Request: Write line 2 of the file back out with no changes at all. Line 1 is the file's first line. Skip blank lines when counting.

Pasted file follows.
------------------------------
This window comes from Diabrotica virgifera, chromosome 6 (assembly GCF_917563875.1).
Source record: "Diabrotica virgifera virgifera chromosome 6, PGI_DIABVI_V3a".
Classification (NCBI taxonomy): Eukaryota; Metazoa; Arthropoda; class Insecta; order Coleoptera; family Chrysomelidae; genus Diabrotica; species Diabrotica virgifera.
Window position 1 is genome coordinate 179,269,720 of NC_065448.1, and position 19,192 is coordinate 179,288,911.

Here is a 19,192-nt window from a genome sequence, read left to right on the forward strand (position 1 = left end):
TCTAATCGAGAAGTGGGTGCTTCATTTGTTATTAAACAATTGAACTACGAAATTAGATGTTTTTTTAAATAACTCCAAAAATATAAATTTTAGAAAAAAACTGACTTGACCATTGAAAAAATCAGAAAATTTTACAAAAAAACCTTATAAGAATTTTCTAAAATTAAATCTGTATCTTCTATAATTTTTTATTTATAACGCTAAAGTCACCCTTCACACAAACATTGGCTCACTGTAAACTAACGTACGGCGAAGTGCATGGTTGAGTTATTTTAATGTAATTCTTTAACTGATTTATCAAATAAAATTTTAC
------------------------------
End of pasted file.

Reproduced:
Source record: "Diabrotica virgifera virgifera chromosome 6, PGI_DIABVI_V3a".